For starters, business owners have to seek approval not only from the state but from local municipalities as well. Unfortunately, many cities have instituted their own bans on recreational cannabis. Of California’s 482 different cities, only 89 actually allow recreational dispensaries. Other states have faced this problem, but many dispensaries have taken advantage of a loophole in the system.
By offering product delivery, many dispensaries have been able to expand their services to cities where the dispensaries themselves have been banned, but the use of the plant is still legal. California currently has a ban on marijuana delivery services, which has made it more difficult for “potrepreneurs” to meet the demands of those living in cities where dispensaries are still illegal. However, the Bureau of Cannabis Control is looking at a proposal that would put delivery of the plant back on the table, which would help boost sales across the state.
Even those living in one of the 89 cities where retail is permitted are still subjected to layers of regulation that make it difficult to get a business up and running. Having to seek licenses from both the state and the city is difficult enough on its own, not to mention expensive. But prospective dispensary owners must also comply with rules and regulations handed down not only from the text of the Medicinal and Adult-Use Cannabis Regulation and Safety Act but also from the Bureau of Cannabis Control and any local governments as well. This makes the whole process extremely tricky to navigate.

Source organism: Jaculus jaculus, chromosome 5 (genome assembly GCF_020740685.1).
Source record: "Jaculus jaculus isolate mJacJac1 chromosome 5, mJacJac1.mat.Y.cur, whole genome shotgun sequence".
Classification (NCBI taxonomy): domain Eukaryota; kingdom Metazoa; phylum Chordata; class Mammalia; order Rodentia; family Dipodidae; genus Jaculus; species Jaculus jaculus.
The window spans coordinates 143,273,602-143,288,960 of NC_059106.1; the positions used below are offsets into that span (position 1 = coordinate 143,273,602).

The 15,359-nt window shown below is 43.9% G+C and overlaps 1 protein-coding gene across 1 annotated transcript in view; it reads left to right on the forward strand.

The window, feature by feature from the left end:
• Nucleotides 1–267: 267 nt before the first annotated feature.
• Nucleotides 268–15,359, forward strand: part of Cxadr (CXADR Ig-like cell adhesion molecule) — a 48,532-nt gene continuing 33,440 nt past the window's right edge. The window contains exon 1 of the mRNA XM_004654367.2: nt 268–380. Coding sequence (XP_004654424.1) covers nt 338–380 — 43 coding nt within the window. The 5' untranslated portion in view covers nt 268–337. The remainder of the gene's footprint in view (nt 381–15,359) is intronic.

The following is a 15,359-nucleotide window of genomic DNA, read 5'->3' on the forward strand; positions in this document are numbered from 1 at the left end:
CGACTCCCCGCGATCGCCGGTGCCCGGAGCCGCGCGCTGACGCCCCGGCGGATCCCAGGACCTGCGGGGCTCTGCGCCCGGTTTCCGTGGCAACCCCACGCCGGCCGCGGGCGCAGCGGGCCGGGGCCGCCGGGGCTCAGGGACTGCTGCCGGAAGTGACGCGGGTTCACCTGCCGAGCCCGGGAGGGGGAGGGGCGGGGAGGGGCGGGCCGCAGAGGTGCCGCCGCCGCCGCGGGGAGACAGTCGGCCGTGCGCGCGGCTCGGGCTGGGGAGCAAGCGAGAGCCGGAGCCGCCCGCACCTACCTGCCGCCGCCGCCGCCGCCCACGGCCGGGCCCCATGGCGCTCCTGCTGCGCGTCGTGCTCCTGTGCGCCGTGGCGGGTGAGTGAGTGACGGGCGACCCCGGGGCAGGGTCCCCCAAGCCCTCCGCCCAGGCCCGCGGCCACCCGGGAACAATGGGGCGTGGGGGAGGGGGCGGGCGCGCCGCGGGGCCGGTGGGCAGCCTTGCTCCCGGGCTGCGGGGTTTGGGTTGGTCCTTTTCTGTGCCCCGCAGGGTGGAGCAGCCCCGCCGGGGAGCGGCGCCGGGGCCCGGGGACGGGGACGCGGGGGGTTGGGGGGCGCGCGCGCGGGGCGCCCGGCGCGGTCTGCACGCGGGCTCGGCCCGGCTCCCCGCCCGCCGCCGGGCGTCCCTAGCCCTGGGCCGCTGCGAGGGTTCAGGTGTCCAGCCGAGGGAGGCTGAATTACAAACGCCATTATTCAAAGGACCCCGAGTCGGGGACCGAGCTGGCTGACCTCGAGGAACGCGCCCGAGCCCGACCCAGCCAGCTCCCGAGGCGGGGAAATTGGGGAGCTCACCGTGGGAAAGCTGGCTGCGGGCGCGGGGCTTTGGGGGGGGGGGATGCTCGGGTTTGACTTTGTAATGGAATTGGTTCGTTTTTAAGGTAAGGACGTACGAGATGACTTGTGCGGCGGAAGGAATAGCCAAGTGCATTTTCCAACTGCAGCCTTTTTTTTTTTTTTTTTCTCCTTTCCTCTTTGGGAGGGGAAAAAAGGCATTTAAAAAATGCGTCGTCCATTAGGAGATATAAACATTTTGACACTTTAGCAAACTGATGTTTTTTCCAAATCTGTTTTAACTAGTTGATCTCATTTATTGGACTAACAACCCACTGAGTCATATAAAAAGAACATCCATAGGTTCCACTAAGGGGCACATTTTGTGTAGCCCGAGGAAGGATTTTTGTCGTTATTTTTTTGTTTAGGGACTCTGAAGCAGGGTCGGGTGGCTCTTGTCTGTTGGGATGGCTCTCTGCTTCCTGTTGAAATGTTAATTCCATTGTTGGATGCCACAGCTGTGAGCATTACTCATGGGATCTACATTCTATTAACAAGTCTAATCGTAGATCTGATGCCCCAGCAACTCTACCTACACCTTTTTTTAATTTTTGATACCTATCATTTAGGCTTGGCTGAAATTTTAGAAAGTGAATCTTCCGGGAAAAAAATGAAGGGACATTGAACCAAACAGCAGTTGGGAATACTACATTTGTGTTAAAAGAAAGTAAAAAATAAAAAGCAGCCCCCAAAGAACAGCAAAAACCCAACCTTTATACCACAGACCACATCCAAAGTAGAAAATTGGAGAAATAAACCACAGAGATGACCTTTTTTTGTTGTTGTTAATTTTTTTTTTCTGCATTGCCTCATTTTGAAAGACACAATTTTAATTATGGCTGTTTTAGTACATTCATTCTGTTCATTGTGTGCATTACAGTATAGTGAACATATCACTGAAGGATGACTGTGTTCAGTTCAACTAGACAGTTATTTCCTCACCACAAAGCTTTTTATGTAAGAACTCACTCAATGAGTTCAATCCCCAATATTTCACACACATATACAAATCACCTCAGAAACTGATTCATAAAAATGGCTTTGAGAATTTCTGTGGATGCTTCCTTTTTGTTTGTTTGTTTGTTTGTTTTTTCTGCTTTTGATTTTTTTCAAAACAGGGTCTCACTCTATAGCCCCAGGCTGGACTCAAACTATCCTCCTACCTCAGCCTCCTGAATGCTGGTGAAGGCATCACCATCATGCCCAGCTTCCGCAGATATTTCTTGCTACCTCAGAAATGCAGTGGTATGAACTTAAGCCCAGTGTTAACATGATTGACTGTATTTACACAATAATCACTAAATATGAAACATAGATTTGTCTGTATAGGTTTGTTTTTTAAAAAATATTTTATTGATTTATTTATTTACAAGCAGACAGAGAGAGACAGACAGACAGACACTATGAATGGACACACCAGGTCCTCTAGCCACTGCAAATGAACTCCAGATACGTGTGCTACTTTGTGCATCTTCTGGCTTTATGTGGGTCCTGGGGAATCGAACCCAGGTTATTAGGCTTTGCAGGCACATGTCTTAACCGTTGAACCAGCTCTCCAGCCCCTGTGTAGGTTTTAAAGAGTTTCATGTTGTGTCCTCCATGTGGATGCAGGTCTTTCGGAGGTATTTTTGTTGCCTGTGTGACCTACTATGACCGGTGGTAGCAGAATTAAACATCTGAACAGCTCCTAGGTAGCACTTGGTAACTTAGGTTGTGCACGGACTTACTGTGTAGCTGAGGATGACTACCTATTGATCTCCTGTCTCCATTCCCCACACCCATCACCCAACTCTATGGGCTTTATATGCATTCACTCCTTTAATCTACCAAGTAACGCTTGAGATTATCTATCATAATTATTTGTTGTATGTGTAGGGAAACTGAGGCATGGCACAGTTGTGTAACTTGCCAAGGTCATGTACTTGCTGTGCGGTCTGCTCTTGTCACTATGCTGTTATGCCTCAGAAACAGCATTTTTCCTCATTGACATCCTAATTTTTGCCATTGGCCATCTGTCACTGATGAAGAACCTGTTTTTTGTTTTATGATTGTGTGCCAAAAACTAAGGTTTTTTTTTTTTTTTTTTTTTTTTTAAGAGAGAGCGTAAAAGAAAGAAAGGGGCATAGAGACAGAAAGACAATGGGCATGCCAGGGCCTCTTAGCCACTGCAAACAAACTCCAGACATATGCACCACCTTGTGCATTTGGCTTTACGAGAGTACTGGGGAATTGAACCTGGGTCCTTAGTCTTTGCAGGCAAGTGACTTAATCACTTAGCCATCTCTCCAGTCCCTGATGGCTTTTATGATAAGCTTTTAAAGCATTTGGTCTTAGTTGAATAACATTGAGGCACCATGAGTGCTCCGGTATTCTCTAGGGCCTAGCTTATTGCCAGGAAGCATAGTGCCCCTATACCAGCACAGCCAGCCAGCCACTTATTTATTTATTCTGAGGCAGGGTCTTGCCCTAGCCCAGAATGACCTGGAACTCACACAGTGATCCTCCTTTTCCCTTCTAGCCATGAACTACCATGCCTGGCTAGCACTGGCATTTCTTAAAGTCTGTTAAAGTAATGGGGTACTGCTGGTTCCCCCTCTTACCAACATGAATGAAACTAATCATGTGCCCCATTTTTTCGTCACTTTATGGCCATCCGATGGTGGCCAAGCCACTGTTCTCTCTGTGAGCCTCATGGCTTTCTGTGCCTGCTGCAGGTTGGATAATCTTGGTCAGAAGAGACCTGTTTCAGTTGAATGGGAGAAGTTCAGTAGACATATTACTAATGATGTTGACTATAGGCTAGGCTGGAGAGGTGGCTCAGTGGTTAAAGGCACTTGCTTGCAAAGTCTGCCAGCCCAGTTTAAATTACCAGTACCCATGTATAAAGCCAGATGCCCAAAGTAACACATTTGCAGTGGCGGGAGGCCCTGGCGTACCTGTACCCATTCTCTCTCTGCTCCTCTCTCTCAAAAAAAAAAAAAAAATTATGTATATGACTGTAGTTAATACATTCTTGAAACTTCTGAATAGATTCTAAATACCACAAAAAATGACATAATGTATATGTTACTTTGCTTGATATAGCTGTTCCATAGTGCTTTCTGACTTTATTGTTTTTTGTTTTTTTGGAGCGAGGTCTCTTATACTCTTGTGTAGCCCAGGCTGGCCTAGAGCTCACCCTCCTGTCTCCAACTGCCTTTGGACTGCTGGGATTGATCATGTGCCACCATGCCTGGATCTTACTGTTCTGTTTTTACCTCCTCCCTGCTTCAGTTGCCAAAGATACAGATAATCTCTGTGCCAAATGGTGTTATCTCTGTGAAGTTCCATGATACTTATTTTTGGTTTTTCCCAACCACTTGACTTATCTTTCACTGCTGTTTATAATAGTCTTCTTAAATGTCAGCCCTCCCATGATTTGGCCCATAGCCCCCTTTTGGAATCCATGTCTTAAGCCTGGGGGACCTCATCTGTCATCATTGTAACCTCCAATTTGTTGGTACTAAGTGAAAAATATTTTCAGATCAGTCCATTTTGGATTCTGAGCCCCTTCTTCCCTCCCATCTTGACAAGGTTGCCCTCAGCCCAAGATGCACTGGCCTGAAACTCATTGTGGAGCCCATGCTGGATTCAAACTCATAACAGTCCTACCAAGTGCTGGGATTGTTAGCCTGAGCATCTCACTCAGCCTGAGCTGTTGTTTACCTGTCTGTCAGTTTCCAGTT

As Dale Gieringer, director of California NORML told the Los Angeles Times,
The cannabis industry is being choked by California’s penchant for over-regulation. It’s impossible to solve all of the problems without a drastic rewrite of the law, which is not in the cards for the foreseeable future.
Another difficulty faced by cannabusinesses all across the state is finding a bank willing to do business with you. Since federal prohibition is still very much in effect, banking institutions are nervous to get into bed with the industry. Already, banks are overly scrutinized in an attempt to monitor potential criminal or terrorist activities. Doing business with dispensaries does put these financial institutions at risk, so the fear is justified.
Once all these regulatory and financial hurdles are overcome, there is still one major issue: the black market. Since marijuana sales are subject to a “sin tax,” consumers end up paying the government 35 cents for every dollar they spend on legal cannabis. This has made the black market ever more intriguing to consumers, who know they can escape excessive taxation by going through a street dealer. According to Fitch Ratings, when all is said and done consumers end up paying about 45 percent more for legal marijuana than they do on the black market.
Tom Adams of BDS Analytics, a company that tracks the cannabis market, said: